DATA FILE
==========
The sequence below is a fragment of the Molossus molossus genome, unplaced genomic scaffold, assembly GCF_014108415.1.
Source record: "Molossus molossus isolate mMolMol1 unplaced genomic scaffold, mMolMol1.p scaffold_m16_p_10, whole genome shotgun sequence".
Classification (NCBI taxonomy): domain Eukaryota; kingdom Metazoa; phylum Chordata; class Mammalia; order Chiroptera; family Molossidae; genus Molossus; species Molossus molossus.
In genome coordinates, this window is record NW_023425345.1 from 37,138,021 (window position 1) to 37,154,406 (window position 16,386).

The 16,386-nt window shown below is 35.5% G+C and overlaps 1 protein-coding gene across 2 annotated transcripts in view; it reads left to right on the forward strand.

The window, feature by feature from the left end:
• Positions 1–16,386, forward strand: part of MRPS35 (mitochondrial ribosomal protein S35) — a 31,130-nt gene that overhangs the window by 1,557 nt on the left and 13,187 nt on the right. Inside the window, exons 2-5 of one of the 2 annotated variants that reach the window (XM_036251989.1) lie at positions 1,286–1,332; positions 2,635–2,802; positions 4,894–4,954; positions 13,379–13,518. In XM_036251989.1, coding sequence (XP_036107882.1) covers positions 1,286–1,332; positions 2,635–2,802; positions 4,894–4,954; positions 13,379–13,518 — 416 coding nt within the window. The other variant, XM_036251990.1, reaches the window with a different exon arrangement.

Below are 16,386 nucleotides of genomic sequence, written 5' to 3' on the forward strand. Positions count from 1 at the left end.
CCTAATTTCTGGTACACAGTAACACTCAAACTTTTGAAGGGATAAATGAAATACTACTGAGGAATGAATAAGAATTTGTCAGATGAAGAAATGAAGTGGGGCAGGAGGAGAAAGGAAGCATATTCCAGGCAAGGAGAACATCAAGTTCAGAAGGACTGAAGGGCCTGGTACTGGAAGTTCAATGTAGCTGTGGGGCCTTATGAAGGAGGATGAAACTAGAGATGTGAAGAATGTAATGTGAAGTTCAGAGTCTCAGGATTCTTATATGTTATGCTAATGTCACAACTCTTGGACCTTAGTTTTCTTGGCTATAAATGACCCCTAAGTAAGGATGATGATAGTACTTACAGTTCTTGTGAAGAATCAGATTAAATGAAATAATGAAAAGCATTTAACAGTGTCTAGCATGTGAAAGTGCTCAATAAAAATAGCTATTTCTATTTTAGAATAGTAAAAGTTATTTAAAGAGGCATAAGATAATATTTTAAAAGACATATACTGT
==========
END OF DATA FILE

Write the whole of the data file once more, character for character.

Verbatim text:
The sequence below is a fragment of the Molossus molossus genome, unplaced genomic scaffold, assembly GCF_014108415.1.
Source record: "Molossus molossus isolate mMolMol1 unplaced genomic scaffold, mMolMol1.p scaffold_m16_p_10, whole genome shotgun sequence".
Classification (NCBI taxonomy): domain Eukaryota; kingdom Metazoa; phylum Chordata; class Mammalia; order Chiroptera; family Molossidae; genus Molossus; species Molossus molossus.
In genome coordinates, this window is record NW_023425345.1 from 37,138,021 (window position 1) to 37,154,406 (window position 16,386).

The 16,386-nt window shown below is 35.5% G+C and overlaps 1 protein-coding gene across 2 annotated transcripts in view; it reads left to right on the forward strand.

The window, feature by feature from the left end:
• Positions 1–16,386, forward strand: part of MRPS35 (mitochondrial ribosomal protein S35) — a 31,130-nt gene that overhangs the window by 1,557 nt on the left and 13,187 nt on the right. Inside the window, exons 2-5 of one of the 2 annotated variants that reach the window (XM_036251989.1) lie at positions 1,286–1,332; positions 2,635–2,802; positions 4,894–4,954; positions 13,379–13,518. In XM_036251989.1, coding sequence (XP_036107882.1) covers positions 1,286–1,332; positions 2,635–2,802; positions 4,894–4,954; positions 13,379–13,518 — 416 coding nt within the window. The other variant, XM_036251990.1, reaches the window with a different exon arrangement.

Below are 16,386 nucleotides of genomic sequence, written 5' to 3' on the forward strand. Positions count from 1 at the left end.
CCTAATTTCTGGTACACAGTAACACTCAAACTTTTGAAGGGATAAATGAAATACTACTGAGGAATGAATAAGAATTTGTCAGATGAAGAAATGAAGTGGGGCAGGAGGAGAAAGGAAGCATATTCCAGGCAAGGAGAACATCAAGTTCAGAAGGACTGAAGGGCCTGGTACTGGAAGTTCAATGTAGCTGTGGGGCCTTATGAAGGAGGATGAAACTAGAGATGTGAAGAATGTAATGTGAAGTTCAGAGTCTCAGGATTCTTATATGTTATGCTAATGTCACAACTCTTGGACCTTAGTTTTCTTGGCTATAAATGACCCCTAAGTAAGGATGATGATAGTACTTACAGTTCTTGTGAAGAATCAGATTAAATGAAATAATGAAAAGCATTTAACAGTGTCTAGCATGTGAAAGTGCTCAATAAAAATAGCTATTTCTATTTTAGAATAGTAAAAGTTATTTAAAGAGGCATAAGATAATATTTTAAAAGACATATACTGT